How Does the Lottery Work?

A lottery can be many things: kindergarten admission at a reputable school, the process of dishing out housing units in a subsidized apartment complex, the competition to develop a vaccine against a fast-moving virus. In financial circles, however, it’s the name of a game that involves paying to enter a drawing in which prizes are awarded by chance. If winning the lottery sounds like a dream come true, it’s important to understand how the system works.

Cohen explains that the lottery, in its modern form, is really a state-sponsored gambling machine. The government legislates a monopoly; establishes a public agency or company to run the lottery (as opposed to licensing a private firm in exchange for a cut of profits); begins operations with a modest number of relatively simple games; and, under pressure for additional revenues, progressively expands the scope and complexity of the lottery.

It’s a system that’s not only prone to corruption and fraud, but is also inherently unfair: The more players there are, the higher the chances that any given player will be the one to match all the numbers; and the bigger the jackpot, the more likely it is that someone will find the right combination quickly enough to beat the odds. It’s a game that’s not only stacked against the poor, but can create an addiction that leads to a downward spiral of debt and even financial ruin.

While the casting of lots to make decisions and determine fates has a long history—Nero was an avid fan; and it’s mentioned numerous times in the Bible—the lottery as a means of raising money for public projects is much more recent. The first recorded lotteries in Europe were held during the Roman Empire, as a kind of party game at dinners or during Saturnalia celebrations. Tickets were distributed to guests, and winners were often given fancy articles of unequal value.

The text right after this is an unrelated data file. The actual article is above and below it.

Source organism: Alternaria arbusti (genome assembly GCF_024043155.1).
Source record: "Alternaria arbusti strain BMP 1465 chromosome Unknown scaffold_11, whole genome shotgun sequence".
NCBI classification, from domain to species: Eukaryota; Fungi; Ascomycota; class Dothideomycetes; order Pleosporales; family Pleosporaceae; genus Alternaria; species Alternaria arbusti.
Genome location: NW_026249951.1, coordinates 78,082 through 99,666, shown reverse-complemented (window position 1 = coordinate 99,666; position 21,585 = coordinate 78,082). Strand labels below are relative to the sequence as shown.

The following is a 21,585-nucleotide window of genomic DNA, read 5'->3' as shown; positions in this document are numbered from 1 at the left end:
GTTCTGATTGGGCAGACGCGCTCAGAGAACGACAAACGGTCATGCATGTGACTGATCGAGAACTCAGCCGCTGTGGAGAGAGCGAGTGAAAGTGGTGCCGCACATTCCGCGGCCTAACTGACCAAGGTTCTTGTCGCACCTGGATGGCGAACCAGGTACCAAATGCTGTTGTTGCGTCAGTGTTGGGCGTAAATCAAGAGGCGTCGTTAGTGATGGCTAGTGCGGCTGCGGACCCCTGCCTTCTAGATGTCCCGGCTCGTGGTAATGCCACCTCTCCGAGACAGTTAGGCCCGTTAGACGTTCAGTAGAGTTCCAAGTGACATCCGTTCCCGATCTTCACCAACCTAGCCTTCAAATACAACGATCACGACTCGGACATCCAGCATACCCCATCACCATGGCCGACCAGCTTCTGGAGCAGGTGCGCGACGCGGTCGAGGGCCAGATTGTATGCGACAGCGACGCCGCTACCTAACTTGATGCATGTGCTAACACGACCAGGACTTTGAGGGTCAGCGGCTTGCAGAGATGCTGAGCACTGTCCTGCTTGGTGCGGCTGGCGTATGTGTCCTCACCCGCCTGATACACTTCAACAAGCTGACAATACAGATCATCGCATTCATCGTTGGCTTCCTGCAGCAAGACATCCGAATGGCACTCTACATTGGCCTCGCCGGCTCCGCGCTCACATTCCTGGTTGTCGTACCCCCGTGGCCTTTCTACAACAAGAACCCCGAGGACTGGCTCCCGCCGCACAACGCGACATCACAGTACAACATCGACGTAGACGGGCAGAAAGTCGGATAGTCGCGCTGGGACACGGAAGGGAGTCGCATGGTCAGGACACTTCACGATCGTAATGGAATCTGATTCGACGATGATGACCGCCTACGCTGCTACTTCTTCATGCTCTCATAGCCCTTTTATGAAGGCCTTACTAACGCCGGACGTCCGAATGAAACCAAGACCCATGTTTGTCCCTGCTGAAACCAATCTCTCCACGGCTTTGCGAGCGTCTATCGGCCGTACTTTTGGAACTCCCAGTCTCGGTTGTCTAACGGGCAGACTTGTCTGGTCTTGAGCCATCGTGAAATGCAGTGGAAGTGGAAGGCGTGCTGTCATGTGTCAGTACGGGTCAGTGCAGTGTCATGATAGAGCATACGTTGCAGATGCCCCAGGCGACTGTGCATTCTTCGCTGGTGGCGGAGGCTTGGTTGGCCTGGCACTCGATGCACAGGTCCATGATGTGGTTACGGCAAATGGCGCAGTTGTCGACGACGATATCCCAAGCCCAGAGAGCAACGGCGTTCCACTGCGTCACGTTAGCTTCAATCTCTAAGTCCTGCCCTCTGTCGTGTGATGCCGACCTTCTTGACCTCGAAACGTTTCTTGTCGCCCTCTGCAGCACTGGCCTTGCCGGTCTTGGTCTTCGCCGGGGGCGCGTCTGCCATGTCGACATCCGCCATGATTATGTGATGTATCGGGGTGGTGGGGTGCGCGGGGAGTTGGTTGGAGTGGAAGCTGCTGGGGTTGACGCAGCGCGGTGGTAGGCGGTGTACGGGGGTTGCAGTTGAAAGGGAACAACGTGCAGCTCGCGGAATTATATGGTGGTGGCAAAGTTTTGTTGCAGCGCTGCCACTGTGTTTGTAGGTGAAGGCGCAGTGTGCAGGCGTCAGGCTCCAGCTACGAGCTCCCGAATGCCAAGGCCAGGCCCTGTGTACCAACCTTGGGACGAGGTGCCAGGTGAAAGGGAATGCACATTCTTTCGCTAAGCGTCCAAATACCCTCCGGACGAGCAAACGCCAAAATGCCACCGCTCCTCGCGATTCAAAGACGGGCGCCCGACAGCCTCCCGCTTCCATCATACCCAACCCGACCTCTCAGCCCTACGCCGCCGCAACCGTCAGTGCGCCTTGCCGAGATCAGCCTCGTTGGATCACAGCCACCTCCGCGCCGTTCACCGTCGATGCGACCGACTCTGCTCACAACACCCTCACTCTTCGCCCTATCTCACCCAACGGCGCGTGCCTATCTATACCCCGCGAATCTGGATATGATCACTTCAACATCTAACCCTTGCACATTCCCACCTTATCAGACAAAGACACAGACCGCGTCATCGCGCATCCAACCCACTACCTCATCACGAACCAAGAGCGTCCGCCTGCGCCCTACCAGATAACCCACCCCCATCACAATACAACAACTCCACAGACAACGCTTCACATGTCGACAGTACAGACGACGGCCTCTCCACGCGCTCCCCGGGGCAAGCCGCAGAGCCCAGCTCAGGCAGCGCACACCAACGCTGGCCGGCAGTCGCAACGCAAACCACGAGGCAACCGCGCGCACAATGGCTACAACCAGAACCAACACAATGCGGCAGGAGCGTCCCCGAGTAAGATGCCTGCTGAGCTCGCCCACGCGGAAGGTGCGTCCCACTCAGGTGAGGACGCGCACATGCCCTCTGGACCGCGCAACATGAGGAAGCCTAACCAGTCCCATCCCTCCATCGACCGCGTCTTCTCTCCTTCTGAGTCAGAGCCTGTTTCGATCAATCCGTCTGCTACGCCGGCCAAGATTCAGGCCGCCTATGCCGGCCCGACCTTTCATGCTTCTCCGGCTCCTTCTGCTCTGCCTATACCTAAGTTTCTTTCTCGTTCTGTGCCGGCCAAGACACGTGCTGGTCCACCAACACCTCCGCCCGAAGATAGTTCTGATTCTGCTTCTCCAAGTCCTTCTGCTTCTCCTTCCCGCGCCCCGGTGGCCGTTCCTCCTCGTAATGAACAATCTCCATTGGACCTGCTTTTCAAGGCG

In his book, Cohen argues that the lottery came to prominence in America in the nineteen-sixties, as states desperately sought solutions to budget crises that would not enrage an anti-tax electorate. This period coincided with a decline in the financial security of most working Americans, as inflation and health-care costs rose, and the national promise that hard work and education would enable families to live better than their parents was increasingly unfulfilled. Rather than raise taxes, or cut services, state leaders turned to the lottery to fill their coffers and to keep working people coming back for more.